(a.) Capriciously fretful; characterized by ill-natured freakishness; irritable.
(1) "This speaks volumes of Hamilton and his petulant behaviour.
(2) One of the stories that took hold about the Klebolds after the shooting was that they were rich, and that Dylan’s violent behaviour was an extreme version of a spoilt child’s petulance.
(3) If we’re going to do this groupthink [a blanket ban] I think it would smack of petulance.” Jones added: “I stand by what Tony Abbott said: it [Q&A] is a lefty lynch mob.
(4) For a man who can clearly dance, he tends to deliver with a petulant shrug rather than an enthusiastic bang.
(5) One expects tension between a government and charities that tell inconvenient truths, but this has become a notoriously fearful, petulant, and intolerant administration.
(6) Toby Young called her a "petulant prima donna" in the Telegraph, while Observer critic Robert McCrum wrote that, as "an ebullient and pioneering feminist publisher from the 1970s [it's] hardly a surprise that she should find herself unresponsive to Roth's lifelong subject: the adventures of the ordinary sexual [American] man".
(7) His latest show of petulance drew boos from a crowd largely sympathetic to his antics up to that point.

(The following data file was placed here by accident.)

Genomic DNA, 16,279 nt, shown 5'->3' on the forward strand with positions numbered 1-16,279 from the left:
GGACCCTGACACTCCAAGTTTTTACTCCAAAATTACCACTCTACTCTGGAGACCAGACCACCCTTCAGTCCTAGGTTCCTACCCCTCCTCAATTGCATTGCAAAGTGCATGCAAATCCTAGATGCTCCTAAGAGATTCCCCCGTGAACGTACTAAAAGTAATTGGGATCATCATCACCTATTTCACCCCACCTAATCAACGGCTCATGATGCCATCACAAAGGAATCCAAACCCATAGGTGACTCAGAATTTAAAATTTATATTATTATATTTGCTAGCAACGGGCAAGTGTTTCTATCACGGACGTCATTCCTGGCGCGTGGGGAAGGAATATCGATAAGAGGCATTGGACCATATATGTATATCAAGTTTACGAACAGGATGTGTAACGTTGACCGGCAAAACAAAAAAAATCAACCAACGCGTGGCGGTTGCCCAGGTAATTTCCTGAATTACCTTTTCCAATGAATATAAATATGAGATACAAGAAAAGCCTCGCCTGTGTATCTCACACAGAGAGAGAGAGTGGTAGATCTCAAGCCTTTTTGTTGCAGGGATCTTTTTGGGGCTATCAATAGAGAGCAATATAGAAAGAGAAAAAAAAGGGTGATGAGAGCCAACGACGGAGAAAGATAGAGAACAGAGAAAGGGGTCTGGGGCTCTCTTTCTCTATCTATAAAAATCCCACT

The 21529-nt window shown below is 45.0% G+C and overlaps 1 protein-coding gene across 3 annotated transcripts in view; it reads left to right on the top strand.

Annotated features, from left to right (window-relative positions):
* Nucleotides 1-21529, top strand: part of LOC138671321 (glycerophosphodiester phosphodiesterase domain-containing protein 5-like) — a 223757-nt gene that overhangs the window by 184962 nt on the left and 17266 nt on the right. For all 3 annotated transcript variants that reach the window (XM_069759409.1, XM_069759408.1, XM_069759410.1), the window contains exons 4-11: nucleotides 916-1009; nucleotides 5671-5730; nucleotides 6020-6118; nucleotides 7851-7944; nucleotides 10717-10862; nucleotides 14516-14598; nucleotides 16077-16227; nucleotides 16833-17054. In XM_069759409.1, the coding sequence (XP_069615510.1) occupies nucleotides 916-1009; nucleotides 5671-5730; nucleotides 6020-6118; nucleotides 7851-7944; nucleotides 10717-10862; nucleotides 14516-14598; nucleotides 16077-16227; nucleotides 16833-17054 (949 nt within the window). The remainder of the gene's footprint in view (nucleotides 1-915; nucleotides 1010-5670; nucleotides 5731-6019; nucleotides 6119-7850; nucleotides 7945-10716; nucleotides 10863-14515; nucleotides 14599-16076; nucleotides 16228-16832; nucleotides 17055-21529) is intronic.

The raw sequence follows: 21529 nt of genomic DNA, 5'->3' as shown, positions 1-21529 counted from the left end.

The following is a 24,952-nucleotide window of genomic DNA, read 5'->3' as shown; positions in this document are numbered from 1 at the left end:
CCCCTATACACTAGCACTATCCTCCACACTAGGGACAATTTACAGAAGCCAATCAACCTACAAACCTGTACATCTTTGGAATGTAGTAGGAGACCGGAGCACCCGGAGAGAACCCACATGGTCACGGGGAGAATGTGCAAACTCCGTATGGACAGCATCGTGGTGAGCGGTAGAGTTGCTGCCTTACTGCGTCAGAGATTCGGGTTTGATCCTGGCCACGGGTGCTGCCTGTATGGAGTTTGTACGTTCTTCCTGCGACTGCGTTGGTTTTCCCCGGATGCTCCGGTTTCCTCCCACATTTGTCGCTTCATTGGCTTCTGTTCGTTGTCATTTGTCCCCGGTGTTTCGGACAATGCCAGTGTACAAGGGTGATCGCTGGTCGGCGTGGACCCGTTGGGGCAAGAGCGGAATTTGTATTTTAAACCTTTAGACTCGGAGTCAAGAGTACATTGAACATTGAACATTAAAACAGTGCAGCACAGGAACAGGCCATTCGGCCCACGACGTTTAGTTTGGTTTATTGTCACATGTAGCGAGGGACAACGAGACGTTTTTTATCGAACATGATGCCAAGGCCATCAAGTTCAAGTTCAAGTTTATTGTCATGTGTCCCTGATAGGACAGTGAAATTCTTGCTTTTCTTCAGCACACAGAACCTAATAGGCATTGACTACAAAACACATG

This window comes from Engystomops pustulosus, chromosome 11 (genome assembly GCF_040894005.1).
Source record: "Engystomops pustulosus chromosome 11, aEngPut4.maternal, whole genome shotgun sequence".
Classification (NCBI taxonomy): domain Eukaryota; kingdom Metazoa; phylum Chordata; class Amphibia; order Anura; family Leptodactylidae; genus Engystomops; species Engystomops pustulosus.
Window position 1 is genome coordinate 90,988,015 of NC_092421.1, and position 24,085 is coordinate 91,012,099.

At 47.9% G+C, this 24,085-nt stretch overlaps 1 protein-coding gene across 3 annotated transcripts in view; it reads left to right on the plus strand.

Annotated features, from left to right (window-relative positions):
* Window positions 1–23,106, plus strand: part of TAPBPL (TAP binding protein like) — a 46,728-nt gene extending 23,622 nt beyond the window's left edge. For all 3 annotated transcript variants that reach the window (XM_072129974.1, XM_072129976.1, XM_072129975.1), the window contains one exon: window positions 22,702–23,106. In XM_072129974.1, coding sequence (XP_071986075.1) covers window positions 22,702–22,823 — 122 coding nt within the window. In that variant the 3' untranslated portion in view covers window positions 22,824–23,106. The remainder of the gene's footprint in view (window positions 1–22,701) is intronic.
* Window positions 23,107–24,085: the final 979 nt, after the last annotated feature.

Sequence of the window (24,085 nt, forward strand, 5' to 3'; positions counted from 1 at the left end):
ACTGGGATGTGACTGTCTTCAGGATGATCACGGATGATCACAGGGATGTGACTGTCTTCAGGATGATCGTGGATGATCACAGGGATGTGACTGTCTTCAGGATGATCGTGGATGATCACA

(8) Stuart Lancaster and his coaching team sat looking down at the floor when Owen Farrell received a yellow card 10 minutes from the end for an act of petulance that in part explained why England have failed to live up to the high standard set in the pool of death, perhaps in the hope of a sink hole opening up and taking them away.
(9) Croatia have won 4-0 due in no small part to the idiocy of Alexandre Song, who was sent off in the first off for a preposterous show of petulance.
(10) Goaded, taunted and tormented by the prosecution, Pistorius was perhaps his own worst enemy during cross-examination, suffering surprising memory lapses and appearing evasive, agitated, petulant and self-contradictory.
(11) With great power comes great responsibility, so Facebook , and other large technology companies like Google, Amazon and Netflix need to be watched, critiqued and regulated if necessary, just like any other corporation or petulant adolescent.
(12) A petulant Henry cursed wretched foreigners and launched his own Brexit by leaving the church of Rome.
(13) But that is not possible for as long as Assad remains in power without any timetable for his departure, and for as long as his security forces murder, torture, gas and bomb his own people.” Nigel Dodds, the deputy DUP leader, indicated he was likely to back airstrikes and issued a vicious assault on the Labour leadership, saying: “It’s the petulant, putrid response of the irresponsible revolutionary bedsit they barely seem to have clambered out of.